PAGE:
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University of Pennsylvania Carey Law School

Faculty Scholarship at Penn Law

Criminology

Criminal procedure

Publication Year

Articles 1 - 4 of 4

Full-Text Articles in Law

What's Wrong With Sentencing Equality?, Richard A. Bierschbach, Stephanos Bibas Jan 2016

What's Wrong With Sentencing Equality?, Richard A. Bierschbach, Stephanos Bibas

Faculty Scholarship at Penn Law

Equality in criminal sentencing often translates into equalizing outcomes and stamping out variations, whether race-based, geographic, or random. This approach conflates the concept of equality with one contestable conception focused on outputs and numbers, not inputs and processes. Racial equality is crucial, but a concern with eliminating racism has hypertrophied well beyond race. Equalizing outcomes seems appealing as a neutral way to dodge contentious substantive policy debates about the purposes of punishment. But it actually privileges deterrence and incapacitation over rehabilitation, subjective elements of retribution, and procedural justice, and it provides little normative guidance for punishment. It also has unintended ...


Gideon And The Effective Assistance Of Counsel: The Rhetoric And The Reality, David Rudovsky Jan 2014

Gideon And The Effective Assistance Of Counsel: The Rhetoric And The Reality, David Rudovsky

Faculty Scholarship at Penn Law

There is general agreement that the “promise” of Gideon has been systematically denied to large numbers of criminal defendants. In some cases, no counsel is provided; in many others, excessive caseloads and lack of resources prevent appointed counsel from providing effective assistance. Public defenders are forced to violate their ethical obligations by excessive case assignments that make it impossible for them to practice law in accordance with professional standards, to say nothing of Sixth Amendment commands. This worsening situation is caused by the failure of governmental bodies to properly fund indigent defense services and by the refusal of courts to ...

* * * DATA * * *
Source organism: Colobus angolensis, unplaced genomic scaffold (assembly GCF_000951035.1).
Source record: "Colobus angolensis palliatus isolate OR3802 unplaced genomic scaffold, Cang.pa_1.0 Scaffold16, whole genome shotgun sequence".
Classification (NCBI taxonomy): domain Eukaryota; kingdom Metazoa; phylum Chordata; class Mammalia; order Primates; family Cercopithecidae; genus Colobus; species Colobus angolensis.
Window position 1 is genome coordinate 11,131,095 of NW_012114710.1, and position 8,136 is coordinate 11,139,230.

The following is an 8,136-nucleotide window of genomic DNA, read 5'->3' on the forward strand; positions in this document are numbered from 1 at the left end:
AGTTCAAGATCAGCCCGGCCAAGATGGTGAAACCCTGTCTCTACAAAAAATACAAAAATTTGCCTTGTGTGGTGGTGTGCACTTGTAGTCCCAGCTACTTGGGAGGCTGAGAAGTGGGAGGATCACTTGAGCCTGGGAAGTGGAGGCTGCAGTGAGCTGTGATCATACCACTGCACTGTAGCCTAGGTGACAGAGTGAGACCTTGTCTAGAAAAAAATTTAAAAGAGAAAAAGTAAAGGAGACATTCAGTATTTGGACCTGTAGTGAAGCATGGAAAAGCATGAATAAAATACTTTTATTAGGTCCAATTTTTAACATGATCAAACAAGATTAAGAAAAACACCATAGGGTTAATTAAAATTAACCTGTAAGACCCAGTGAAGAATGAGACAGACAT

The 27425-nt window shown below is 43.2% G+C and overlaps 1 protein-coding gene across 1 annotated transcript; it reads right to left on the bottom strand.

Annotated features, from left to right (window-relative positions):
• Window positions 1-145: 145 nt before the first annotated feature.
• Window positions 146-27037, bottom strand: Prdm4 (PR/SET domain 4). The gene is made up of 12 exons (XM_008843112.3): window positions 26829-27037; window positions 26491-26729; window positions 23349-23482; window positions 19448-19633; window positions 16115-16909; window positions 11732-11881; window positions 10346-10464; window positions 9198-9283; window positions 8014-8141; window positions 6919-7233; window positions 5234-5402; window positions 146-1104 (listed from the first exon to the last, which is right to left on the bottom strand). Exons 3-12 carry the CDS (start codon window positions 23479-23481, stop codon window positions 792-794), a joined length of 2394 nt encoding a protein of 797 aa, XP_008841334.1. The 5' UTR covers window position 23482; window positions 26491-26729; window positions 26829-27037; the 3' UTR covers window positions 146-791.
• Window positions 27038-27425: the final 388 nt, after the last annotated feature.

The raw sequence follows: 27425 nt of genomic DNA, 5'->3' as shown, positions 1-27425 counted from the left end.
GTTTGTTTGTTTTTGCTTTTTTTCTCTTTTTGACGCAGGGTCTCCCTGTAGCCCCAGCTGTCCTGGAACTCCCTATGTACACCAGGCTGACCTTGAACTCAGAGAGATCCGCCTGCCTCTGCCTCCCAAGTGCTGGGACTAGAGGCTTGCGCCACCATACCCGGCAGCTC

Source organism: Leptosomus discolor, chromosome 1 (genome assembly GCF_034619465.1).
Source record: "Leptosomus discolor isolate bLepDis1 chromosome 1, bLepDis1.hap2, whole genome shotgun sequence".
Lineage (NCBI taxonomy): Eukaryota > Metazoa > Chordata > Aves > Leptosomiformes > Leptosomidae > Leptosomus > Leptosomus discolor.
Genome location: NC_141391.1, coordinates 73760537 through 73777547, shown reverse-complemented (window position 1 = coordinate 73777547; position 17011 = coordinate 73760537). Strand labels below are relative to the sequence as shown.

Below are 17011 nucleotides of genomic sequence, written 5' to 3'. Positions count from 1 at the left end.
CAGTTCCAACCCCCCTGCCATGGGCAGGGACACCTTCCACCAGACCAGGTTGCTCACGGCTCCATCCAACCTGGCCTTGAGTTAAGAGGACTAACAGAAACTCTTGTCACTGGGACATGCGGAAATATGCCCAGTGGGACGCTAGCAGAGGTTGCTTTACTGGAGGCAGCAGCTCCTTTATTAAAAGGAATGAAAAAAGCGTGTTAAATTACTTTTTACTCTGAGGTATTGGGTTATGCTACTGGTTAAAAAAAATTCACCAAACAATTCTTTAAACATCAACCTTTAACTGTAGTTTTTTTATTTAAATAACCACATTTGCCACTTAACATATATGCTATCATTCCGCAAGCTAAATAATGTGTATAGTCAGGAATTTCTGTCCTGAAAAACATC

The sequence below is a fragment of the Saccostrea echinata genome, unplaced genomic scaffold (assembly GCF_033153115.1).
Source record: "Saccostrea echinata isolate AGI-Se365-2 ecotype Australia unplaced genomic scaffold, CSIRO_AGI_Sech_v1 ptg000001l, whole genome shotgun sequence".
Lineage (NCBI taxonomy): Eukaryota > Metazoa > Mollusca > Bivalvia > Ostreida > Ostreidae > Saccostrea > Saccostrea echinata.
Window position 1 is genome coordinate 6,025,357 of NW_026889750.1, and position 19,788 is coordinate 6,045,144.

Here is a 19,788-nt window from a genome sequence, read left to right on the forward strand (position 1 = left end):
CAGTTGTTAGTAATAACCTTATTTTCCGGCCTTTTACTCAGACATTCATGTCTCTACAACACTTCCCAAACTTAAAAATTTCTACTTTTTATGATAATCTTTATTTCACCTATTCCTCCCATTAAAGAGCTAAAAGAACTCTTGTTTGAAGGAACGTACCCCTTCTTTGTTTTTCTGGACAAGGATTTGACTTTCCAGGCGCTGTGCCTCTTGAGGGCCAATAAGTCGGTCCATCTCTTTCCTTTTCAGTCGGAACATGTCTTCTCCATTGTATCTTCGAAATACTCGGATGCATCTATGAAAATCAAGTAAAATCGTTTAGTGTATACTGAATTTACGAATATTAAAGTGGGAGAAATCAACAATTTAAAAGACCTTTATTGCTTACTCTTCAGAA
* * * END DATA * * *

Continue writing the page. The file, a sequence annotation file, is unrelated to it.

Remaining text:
Debate: The Constitutionality Of Stop-And-Frisk In New York City, David Rudovsky, Lawrence Rosenthal Jan 2013

Debate: The Constitutionality Of Stop-And-Frisk In New York City, David Rudovsky, Lawrence Rosenthal

Faculty Scholarship at Penn Law

Stop-and-frisk, a crime prevention tactic that allows a police officer to stop a person based on “reasonable suspicion” of criminal activity and frisk based on reasonable suspicion that the person is armed and dangerous, has been a contentious police practice since first approved by the Supreme Court in 1968. In Floyd v. City of New York, the U.S. District Court for the Southern District of New York ruled that New York City’s stop-and-frisk practices violate both the Fourth and Fourteenth Amendments. Professors David Rudovsky and Lawrence Rosenthal debate the constitutionality of stop-and-frisk in New York City in light ...


Exacerbating Injustice, Stephanos Bibas Nov 2008

Exacerbating Injustice, Stephanos Bibas

Faculty Scholarship at Penn Law

This brief essay responds to Josh Bowers' argument that criminal procedure should openly allow innocent defendants to plead guilty as a legal fiction. Though most scholars emphasize the few but salient serious felony cases, Bowers is right to refocus attention on misdemeanors and violations, which are far more numerous. And though the phrase wrongful convictions conjures up images of punishing upstanding citizens, Bowers is also right to emphasize that recidivists are far more likely to suffer wrongful suspicion and conviction. Bowers' mistake is to treat the criminal justice system as simply a means of satisfying defendants' preferences and choices. This ...